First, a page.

In the 1950s Dr. Max Gerson promulgated a dietary treatment for cancer that included high doses of antioxidant vitamins and other nutrients and published his results of fifty well documented cases who benefited from his programme.(6) No controlled studies were done and the Gerson dietary therapy has been largely derided by the medical establishment, but Gerson's precepts are still widely practised with a level of benefit to patients that can not readily be dismissed as a placebo effect.

Unfortunately both Pauling and Gerson did not live to see that many of their observations have been vindicated by the results of the Chinese cancer intervention trials. Neither of these eminent researchers appeared to recognise that the vitamins they were studying were acting as antioxidants and free radical scavengers but they were close to the truth when they attributed the benefits of the treatments to stimulation of the immune system.

Antioxidant Therapy in Breast Cancer

Now that the antioxidants have been shown to prevent cancer, interest in their possible curative potential has been rekindled, particularly as nutritional antioxidants are generally devoid of the major toxic side effects of current anti-cancer drugs, whether emanating from the test tube of the synthetic chemist or the bio-reactor of the bio-technologist.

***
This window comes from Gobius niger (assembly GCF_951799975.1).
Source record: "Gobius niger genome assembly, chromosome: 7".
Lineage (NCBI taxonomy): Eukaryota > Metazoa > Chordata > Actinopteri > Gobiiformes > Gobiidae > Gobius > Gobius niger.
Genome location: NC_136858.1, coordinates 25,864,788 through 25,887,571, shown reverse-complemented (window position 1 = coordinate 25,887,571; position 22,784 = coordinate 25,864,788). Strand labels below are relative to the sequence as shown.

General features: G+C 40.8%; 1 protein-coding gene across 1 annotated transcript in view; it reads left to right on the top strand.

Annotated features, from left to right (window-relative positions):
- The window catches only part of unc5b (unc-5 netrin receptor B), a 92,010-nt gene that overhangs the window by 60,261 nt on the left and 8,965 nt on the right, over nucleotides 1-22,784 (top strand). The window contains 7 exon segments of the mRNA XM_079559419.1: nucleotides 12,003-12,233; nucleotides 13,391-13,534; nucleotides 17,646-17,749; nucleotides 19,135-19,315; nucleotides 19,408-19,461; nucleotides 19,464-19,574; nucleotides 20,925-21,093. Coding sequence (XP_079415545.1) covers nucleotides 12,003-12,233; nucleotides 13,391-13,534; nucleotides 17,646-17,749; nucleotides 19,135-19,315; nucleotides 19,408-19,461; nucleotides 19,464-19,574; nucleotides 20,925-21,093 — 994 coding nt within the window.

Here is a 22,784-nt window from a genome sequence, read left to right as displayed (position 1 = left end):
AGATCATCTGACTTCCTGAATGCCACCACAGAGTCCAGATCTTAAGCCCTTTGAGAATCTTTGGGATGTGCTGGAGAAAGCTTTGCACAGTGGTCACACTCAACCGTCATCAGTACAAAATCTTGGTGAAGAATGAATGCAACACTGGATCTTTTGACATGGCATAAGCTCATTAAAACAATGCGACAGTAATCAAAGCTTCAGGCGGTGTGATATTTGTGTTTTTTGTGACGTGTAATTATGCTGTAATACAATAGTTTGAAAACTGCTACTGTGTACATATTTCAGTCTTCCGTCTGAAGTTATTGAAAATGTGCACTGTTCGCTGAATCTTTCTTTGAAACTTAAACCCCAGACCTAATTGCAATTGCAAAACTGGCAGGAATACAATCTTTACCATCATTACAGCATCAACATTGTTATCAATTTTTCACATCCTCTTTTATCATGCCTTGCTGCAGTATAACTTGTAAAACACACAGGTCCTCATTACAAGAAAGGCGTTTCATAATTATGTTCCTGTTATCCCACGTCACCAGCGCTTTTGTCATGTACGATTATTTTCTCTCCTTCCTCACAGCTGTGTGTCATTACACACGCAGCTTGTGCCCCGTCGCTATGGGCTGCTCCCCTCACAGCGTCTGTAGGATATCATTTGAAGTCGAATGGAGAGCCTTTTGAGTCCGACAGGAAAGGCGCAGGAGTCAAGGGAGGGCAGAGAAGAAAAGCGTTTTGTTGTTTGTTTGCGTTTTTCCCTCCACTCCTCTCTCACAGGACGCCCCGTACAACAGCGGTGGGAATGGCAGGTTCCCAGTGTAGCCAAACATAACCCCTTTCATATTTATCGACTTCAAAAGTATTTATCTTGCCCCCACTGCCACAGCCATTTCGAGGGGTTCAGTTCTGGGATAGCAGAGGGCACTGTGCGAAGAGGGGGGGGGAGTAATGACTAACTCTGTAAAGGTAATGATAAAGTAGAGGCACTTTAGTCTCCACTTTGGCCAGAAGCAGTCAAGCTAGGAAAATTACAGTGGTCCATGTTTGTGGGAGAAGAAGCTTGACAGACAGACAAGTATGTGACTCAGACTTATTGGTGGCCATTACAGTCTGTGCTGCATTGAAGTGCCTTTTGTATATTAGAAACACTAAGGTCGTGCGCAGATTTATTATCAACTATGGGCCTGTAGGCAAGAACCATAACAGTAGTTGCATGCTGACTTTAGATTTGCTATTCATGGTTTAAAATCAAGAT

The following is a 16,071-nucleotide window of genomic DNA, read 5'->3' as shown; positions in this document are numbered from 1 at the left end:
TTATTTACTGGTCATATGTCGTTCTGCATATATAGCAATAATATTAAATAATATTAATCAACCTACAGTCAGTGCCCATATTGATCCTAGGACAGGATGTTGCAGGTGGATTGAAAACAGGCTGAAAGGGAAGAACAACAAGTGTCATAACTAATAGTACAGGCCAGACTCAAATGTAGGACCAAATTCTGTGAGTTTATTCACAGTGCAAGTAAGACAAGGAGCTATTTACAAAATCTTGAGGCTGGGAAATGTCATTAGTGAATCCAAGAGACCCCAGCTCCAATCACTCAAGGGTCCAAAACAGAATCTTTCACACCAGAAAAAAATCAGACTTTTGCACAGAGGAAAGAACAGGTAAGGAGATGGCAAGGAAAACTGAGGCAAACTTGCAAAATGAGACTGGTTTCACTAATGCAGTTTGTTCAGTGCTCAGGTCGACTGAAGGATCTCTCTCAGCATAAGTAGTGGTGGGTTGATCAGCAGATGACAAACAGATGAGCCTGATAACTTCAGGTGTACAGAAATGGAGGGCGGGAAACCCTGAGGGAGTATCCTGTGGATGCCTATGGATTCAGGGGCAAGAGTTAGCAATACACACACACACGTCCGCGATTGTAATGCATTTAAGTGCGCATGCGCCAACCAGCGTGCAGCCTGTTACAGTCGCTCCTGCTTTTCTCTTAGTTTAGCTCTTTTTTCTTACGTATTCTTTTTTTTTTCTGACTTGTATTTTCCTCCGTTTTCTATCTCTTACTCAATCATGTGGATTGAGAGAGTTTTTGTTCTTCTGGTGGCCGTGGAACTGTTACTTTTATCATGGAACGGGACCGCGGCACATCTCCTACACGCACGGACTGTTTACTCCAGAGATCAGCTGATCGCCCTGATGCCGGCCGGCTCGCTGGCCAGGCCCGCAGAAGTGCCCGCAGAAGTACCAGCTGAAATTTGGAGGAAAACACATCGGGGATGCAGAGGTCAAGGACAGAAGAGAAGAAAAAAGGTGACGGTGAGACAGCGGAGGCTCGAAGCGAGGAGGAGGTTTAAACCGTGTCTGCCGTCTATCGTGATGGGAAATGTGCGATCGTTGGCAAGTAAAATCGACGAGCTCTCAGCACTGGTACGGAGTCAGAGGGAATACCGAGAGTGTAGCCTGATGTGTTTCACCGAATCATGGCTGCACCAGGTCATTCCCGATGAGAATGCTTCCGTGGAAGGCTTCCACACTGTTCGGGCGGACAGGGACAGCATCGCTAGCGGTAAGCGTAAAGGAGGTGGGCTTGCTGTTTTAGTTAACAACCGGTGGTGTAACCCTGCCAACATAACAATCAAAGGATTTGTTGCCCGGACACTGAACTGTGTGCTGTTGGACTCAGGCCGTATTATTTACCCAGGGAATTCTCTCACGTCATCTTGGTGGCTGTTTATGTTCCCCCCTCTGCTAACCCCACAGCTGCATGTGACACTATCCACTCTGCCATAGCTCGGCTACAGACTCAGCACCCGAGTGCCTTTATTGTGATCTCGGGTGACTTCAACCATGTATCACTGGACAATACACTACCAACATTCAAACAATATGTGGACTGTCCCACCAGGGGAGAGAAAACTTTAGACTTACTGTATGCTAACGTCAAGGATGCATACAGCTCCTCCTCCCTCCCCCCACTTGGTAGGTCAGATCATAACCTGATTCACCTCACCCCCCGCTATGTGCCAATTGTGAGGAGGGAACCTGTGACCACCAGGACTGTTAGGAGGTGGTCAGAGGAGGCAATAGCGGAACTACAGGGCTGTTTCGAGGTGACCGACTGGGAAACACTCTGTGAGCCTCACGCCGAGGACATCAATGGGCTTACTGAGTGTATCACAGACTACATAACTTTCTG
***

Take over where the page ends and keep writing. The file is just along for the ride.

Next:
Karl Folkers and other investigators(7) have shown that the blood levels of the naturally occurring antioxidant Coenzyme Q10 ( CoQ10 ) or ubiquinone are lower in patients with a variety of cancers than in matched controls. CoQ10 has also been shown to stimulate the host defence system and to inhibit growth of chemically induced neoplasias.(8) The commercial availability of this biochemical has encouraged investigators to determine if this substance has any potential anti-cancer activity in man. Ethical constraints make it practically impossible to perform clinical trials in cancer patients when single agents alone are used and this is even more difficult when nutrients are to be investigated. Consequently in most clinical trials of potential new therapies in cancer the agent under investigation is given in addition to conventional anticancer therapy and placebo alone controls are rarely used.

In man the natural antioxidant defences against free radical damage work in an integrated manner and experimental and clinical studies suggest that the natural antioxidants work synergistically; for example vitamin C is used by the body to regenerate vitamin E that is destroyed in inhibiting lipid peroxidation. Thus in the major antioxidant intervention study in Linxian, China against oesophageal cancer, tablets containing vitamins A, B1, B2, B3, C and E together with zinc, selenium and molybdenum in various combinations were tested.